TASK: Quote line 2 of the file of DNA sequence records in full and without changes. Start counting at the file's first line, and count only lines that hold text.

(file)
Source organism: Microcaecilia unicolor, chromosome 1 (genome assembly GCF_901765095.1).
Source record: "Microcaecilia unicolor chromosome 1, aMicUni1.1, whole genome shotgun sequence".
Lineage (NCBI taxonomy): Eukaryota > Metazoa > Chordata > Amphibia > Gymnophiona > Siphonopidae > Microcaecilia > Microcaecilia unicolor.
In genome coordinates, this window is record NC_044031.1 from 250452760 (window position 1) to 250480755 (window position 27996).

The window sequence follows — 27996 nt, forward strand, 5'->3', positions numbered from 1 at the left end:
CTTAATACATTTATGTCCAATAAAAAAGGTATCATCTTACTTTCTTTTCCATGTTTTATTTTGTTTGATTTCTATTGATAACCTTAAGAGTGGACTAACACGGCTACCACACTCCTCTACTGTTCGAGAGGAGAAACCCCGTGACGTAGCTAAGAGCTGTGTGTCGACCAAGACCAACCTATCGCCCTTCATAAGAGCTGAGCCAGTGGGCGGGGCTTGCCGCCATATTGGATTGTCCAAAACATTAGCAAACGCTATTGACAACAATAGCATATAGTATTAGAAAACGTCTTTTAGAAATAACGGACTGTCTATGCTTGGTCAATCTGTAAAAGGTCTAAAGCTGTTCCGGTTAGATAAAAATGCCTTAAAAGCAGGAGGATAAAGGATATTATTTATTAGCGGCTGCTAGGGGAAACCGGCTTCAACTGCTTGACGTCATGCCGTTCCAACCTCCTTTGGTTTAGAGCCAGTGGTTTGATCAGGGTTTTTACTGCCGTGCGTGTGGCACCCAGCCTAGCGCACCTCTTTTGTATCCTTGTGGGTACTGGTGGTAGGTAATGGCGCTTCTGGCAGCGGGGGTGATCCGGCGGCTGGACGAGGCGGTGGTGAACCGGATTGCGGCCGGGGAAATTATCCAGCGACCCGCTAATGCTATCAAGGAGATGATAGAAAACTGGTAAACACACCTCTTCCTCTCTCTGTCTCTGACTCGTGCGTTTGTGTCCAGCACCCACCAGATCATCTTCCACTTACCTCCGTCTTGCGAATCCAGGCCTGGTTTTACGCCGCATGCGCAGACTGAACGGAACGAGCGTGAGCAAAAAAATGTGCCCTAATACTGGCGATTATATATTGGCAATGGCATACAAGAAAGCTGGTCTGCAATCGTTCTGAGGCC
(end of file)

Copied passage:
Source record: "Microcaecilia unicolor chromosome 1, aMicUni1.1, whole genome shotgun sequence".